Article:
Kulovits, Long top the field in Wheaton Warrenville District 200
School board incumbents in Wheaton Warrenville District 200 held their ground against a well-funded slate of candidates in one of the most polarizing races leading up to Tuesday's election.
The K-12 district has been at the center of culture war debates over school library books and classroom discussions dealing with racism, gender identity and sexuality. In a sign of the discord, nine candidates were clamoring for four seats on the school board.
Four challengers -- Spencer Garrett, Amy Erkenswick, David Sohmer and Kimberly Hobbs -- campaigned together under the banner of "parental rights" for majority control of the board.
When the dust cleared over Wheaton Tuesday night, at least three of the four slate candidates appeared to come up short in their bids.
Incumbents Julie Kulovits and Dave Long emerged from the crowded field with 8,040 and 6,888 votes, respectively, according to unofficial totals as of 11 p.m. Erkenswick led newcomer Erik Hjerpe for third place by a margin of just 61 votes.
Trailing were Sohmer with 6,139 votes and Garrett with 5,997. Anjali Bharadwa, running a solo campaign for the second straight election, had 3,172 votes.
In the contest for the lone 2-year seat on the board, John Rutledge, a former city councilman, bested Hobbs 8,107 to 6,744 votes.
The high-profile race was one of several suburban school board battles that attracted first-time candidates, an infusion of money and attention from outside groups.
Garrett, Sohmer, Erkenswick and Hobbs first showed up to District 200 school board meetings last year to raise objections to "Gender Queer," an illustrated memoir by nonbinary author Maia Kobabe. The book, which the American Library Association named the most challenged title of 2021, is available in high school libraries.
"I can't believe the pictures that I saw from this disgusting, lewd book," Garrett told the board in August.
Propelled off the sidelines, the like-minded parents formed a local political action committee that reported raising more than $26,000, according to Reform for Illinois' Sunshine Database. Some of the committee's donors were evangelical church elders and Christian school board members.
Awake Illinois, a Naperville group that has pushed back against mask mandates and called Gov. J.B. Pritzker "a groomer" for signing a controversial law updating sex education standards in K-12 schools, also endorsed Garrett, Erkenswick, Sohmer and Hobbs.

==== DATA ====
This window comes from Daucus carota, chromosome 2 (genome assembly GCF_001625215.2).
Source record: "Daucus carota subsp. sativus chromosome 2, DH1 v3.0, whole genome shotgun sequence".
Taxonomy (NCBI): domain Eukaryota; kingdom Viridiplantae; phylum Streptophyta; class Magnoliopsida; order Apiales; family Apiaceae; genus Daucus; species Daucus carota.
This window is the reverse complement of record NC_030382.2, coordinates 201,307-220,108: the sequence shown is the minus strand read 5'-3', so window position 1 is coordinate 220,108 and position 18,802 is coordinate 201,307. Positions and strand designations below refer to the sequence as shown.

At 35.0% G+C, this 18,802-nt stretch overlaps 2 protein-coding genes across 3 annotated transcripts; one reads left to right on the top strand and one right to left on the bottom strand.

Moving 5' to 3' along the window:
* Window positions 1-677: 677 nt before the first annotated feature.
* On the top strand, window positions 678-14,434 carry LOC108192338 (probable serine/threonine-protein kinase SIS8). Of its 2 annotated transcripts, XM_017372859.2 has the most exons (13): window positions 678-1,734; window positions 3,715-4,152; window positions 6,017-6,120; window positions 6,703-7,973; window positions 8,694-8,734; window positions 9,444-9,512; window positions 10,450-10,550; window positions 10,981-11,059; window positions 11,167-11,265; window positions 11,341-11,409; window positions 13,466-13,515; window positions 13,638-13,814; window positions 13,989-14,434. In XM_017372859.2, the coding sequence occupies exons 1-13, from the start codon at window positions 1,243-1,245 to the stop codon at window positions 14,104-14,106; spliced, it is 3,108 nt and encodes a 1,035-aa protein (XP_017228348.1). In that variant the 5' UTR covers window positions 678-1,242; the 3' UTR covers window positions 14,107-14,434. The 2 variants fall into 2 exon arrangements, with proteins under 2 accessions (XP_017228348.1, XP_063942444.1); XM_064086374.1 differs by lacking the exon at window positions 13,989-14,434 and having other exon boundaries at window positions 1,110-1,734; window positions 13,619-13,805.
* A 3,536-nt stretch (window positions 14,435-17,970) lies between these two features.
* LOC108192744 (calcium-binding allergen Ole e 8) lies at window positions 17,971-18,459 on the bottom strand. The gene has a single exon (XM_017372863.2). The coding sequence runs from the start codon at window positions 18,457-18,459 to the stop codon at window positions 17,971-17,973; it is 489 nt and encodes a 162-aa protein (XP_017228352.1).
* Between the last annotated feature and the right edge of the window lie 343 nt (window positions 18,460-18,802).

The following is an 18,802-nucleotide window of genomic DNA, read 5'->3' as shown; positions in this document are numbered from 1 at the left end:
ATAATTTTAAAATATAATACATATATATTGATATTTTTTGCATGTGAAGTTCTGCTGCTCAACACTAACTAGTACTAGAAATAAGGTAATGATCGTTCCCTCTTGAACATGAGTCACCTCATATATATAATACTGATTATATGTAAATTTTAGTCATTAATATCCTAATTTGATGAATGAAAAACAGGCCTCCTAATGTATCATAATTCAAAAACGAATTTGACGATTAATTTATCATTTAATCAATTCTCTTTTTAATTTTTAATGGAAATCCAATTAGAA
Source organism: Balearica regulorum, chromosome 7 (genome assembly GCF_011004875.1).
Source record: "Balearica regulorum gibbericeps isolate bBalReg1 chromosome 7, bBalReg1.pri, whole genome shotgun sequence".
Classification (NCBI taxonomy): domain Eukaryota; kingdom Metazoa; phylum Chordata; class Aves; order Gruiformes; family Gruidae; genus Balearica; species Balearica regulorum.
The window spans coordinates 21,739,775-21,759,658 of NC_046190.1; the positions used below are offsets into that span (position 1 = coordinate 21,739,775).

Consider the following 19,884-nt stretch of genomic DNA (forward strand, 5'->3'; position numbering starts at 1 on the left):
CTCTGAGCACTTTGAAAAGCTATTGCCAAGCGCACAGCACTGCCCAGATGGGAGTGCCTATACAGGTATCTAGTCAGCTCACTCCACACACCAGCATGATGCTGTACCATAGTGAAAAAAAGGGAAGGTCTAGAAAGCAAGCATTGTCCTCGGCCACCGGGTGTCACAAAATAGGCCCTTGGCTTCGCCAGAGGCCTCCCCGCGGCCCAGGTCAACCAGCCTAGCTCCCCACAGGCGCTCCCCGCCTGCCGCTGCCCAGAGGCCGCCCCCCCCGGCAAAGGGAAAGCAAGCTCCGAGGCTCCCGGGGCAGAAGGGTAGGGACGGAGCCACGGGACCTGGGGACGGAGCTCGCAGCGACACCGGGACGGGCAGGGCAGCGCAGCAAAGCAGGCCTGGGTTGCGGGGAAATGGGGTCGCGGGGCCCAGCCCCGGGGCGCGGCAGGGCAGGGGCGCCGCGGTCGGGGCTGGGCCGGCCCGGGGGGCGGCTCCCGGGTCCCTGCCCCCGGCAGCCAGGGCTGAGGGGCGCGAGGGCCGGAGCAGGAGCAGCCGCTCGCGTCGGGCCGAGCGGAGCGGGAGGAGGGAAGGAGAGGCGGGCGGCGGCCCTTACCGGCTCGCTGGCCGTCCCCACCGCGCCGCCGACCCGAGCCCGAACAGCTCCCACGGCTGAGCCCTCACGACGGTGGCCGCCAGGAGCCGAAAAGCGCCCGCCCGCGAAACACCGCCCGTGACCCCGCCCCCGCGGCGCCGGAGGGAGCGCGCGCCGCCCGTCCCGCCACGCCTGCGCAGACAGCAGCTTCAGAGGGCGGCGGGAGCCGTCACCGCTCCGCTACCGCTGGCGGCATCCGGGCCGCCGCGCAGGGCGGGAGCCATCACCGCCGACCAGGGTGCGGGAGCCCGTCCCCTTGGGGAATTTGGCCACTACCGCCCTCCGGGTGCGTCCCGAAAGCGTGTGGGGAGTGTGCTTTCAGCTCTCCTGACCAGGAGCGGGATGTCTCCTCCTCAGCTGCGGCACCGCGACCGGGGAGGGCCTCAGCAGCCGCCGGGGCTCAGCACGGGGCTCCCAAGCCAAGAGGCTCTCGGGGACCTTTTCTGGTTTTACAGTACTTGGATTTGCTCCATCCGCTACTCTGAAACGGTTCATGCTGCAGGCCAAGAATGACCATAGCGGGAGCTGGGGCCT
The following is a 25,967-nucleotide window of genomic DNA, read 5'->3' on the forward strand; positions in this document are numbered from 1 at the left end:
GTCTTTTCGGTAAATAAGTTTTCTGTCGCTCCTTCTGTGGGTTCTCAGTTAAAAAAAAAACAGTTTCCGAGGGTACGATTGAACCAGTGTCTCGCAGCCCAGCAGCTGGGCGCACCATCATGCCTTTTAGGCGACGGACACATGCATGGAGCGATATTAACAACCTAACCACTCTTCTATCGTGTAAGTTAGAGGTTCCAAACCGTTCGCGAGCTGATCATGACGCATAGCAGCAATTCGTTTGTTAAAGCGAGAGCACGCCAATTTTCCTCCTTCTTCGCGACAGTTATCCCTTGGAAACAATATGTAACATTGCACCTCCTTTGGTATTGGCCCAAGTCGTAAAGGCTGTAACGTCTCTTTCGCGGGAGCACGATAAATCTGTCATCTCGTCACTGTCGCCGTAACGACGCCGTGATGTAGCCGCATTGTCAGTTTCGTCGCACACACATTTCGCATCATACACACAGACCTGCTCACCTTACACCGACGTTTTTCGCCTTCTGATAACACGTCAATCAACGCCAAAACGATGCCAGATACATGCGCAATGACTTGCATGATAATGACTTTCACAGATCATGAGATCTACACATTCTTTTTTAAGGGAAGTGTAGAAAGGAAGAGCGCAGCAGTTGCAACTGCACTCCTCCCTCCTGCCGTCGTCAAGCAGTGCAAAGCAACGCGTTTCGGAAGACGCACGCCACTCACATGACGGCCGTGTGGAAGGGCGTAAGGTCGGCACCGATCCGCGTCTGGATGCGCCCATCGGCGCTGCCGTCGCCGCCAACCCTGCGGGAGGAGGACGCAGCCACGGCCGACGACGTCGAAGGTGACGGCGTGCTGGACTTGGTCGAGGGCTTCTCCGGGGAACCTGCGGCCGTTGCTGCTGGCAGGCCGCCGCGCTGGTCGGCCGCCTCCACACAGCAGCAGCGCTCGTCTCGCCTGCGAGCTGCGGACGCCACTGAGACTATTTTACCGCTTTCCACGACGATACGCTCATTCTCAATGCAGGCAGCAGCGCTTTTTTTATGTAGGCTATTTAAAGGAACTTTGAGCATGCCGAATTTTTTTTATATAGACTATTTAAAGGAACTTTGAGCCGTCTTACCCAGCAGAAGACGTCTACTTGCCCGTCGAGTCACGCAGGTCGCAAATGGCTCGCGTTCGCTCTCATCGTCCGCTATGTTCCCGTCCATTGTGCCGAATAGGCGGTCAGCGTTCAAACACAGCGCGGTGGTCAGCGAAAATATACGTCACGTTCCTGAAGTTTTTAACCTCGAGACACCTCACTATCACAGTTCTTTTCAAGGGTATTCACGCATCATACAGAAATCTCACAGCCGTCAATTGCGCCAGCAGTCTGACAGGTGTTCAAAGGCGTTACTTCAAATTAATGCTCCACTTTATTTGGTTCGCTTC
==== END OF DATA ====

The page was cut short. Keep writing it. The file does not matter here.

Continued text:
The slate candidates believe parents ought to have a greater say over what is taught in public schools and perceive "ideological issues" in the district's curriculum.
The nearly 12,000-student district has an opt-out process for parents to excuse teens from materials they find objectionable. But the four-person slate favored another approach: an opt-in system.
School board incumbents and their allies opposed limiting access to books that feature LGBTQ characters and deferred to librarians in curating materials.
"The fact that every student would want to see materials that represent their experience, whether they're gay, straight, transsexual, still deciding, I think that's very reasonable," Hjerpe said.
Board members defended the district's process for developing curriculum. The teachers union supported Long, Kulovits, Hjerpe and Rutledge.
"Seventy-three percent of our educators have their master's degree, and they are very well-qualified and capable of doing the job," said Kulovits, who was appointed to a vacant board seat last summer.
Critical race theory, a university-level academic discipline that examines how racism is embedded within legal and social systems, is not taught within District 200 schools. But several slate candidates still broached the topic during the campaign. They also criticized the district's equity initiatives, particularly implicit bias training for teachers.
"I don't believe in showing partiality in any way in the classroom and the district. We should treat all people the same. With that said, regarding the word 'equity,' it gives, just the word itself, gives me great concern," Garrett said. "We should not lower standards and expectations."
District 200 covers Wheaton and Warrenville, as well as portions of Carol Stream, Winfield and West Chicago.